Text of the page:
No spirit is more loved by Greeks and foreigners than ouzo - the national drink of Greece! The best companion for any summer get-together is a refreshing ouzaki on the rocks! Never served alone, ouzo is the concentration of Greek life. It draws memories and opens up your appetite for favorite appetizers with its intimate, sweet smell and taste. Ouzo is the aroma of the sea mixed with the seeds of the Greek land which allow us to enjoy the taste of Greece in a glass!
What is Ouzo?
Ouzo, the anise-flavored liquor, is a product of the Greek soil that consists of pure ethyl alcohol. It is made from grape or grain and distilled with aniseed. Produced exclusively in Greece, it is the only spirit of its kind that has been categorized as distilled anise and is protected by the European Union with the designation PGI (Protected Geographic Indication). Some regions have even been awarded their own PGI because of their long history as ouzo producers.
The History of Ouzo
Ouzo has its roots in tsipouro, which is said to have been the work of 14th-century monks on Mount Athos. One variety of it was flavored with anise. This in due course came to be called ouzo.
Modern ouzo distillation began at the beginning of the 19th century following Greek independence. In 1856, the first ouzo distillery was founded in Tyrnavos. Later, ouzo producers developed a method of distillation using copper stills which is now the standard method of production.
The most famous ouzo comes from Mytilene, but also from many other parts of Greece such as Tyrnavos, Kalamata, and Nafplio.
The Art of Drinking Ouzo
When you go out for a meal in Greece, don’t be surprised if your waiter presents you with a shot glass full of opaque liquor before your entrée arrives. Greeks like to cleanse their palates and ease their mind with some ouzo before a meal. Ouzo is an aperitif that is drunk before eating to prepare your taste buds and "open" the appetite.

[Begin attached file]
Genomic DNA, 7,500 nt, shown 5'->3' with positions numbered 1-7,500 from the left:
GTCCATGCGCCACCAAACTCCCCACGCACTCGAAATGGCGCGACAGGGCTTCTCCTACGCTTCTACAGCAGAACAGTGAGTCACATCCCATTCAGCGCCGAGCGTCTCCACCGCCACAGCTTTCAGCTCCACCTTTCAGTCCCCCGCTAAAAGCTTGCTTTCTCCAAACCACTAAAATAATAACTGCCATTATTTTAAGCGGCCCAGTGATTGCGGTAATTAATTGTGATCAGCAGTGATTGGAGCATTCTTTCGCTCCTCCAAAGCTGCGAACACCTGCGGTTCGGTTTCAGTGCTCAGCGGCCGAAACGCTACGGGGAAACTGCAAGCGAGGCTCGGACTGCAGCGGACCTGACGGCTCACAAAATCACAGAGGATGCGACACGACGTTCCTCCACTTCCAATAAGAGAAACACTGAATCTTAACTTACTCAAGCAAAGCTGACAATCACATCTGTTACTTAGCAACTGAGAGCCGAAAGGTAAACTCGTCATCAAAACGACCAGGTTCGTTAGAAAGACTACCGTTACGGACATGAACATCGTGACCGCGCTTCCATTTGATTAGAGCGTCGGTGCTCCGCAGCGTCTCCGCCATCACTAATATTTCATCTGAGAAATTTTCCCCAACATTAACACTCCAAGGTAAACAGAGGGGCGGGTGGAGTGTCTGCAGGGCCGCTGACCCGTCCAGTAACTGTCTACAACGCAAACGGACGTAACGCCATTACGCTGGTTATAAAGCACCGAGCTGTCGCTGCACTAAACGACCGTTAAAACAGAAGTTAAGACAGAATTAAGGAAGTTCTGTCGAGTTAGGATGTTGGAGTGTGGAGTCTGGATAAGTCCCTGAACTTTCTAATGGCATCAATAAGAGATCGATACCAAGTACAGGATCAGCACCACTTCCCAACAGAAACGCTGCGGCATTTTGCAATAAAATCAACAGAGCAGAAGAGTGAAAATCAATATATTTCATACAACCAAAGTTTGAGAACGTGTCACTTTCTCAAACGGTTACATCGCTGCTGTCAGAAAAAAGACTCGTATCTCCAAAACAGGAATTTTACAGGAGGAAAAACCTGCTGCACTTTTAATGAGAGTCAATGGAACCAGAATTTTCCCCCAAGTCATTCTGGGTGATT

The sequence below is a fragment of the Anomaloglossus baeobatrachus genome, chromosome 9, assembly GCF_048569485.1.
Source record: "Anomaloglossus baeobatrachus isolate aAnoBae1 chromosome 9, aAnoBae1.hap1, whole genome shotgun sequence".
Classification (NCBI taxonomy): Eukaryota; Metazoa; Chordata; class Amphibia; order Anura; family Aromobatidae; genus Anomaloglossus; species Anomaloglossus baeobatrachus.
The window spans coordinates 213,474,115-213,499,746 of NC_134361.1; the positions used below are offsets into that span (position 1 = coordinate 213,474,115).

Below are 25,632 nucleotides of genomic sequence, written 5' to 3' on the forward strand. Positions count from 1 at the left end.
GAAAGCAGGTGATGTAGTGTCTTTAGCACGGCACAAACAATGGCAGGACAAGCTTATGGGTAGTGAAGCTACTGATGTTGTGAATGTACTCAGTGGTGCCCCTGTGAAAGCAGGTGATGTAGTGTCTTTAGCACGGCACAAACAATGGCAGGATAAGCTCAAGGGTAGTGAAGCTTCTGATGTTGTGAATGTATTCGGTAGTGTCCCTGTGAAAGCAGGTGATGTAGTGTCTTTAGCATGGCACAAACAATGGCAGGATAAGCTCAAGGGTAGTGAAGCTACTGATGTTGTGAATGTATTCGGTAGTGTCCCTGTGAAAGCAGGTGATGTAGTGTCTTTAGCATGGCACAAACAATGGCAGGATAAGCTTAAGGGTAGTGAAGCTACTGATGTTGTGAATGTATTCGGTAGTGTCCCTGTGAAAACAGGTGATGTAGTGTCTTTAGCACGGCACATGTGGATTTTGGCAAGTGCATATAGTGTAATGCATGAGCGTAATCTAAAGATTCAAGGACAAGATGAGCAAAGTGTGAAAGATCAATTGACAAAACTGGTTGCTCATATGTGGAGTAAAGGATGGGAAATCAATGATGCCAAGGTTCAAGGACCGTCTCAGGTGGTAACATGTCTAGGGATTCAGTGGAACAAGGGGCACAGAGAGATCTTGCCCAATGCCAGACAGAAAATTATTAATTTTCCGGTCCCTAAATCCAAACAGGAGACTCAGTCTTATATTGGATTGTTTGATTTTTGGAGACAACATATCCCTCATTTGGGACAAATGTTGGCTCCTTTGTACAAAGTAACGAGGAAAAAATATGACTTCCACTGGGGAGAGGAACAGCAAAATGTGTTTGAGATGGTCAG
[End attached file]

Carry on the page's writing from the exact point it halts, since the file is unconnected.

There’s an art to enjoying the anis-flavored nation drink. Good ouzo is around 40% alcohol by volume and isn’t made to be chugged. It’s always served with a glass of water for the purpose of mixing; that’s what turns it milky-white and helps to release its perfumes better. The key is to keep adding water as you drink to avoid dehydration and other ill effects. The proper way of serving is to first add the ouzo to the glass, then add cold water and, if desired, add ice.
The Ouzo & Meze Sensation
Always snack on some mezedes (appetizers) while you take your ouzo. The ouzo ritual demands good companions and fine appetizers, from a simple sliced tomato, cheese, a salad to other classic Greek appetizers like meatballs, grilled octopus, sardines, kalamari or fried fish. Munching on a meze will temper the alcohol and prolong the experience. The art of drinking ouzo is all about drinking lazily, relaxing in an ouzerie or kafeneio, and chatting with friends for the entire afternoon until the sun sets and dinner begins.
Of the many authentically Greek experiences, one of the most enjoyable, and delicious, is drinking ouzo and eating mezedes with friends at a seaside on the Greek islands or anywhere else in Greece. The water gently lapping at your feet while you taste the fresh local flavors and the warm hospitality of the Greeks are famous for has enticed many to return again and again.
Drinking ouzo "dry hammer" (xerosfyri) is frowned upon according to Greek drinking customs. Eating mezedes with ouzo adds to the enjoyment of the flavors, but there is also a practical reason as well. Eating food while sipping ouzo lessens the intoxicating effect of the drink, so the alcohol doesn’t hit the drinker all at once.
Ouzeries in Greece
Ouzeries can be found in nearly all cities, towns, and villages in Greece. Ouzeries are café-like establishments that specialize in small dishes (mezedes), usually served with ouzo, hence the name. Traditional ouzeries are usually plainly decorated and have marble or wooden tables tops and no tablecloths. In the older neighborhoods of Athens, like Plaka or Monastiraki, you tend to find them in combination with the kafeneio which serves Greek coffee and ouzo with meze. In this case, the meze is usually very plain, such as a few slices of tomato, a bit of cheese and a few olives or whatever they happen to have that day. The fancier, mezedopolio-ouzerie type is more like a restaurant and will serve a wider range of delicacies.
Greek souvenirs reflect the culture that makes them unique. So, on your next trip to Greece, take home the Greek souvenir that will let your taste memory take you back to cherished places and wonderful journeys. Take home a bottle of ouzo and say, “Ya mas” with a glass of the national drink of Greece on ice!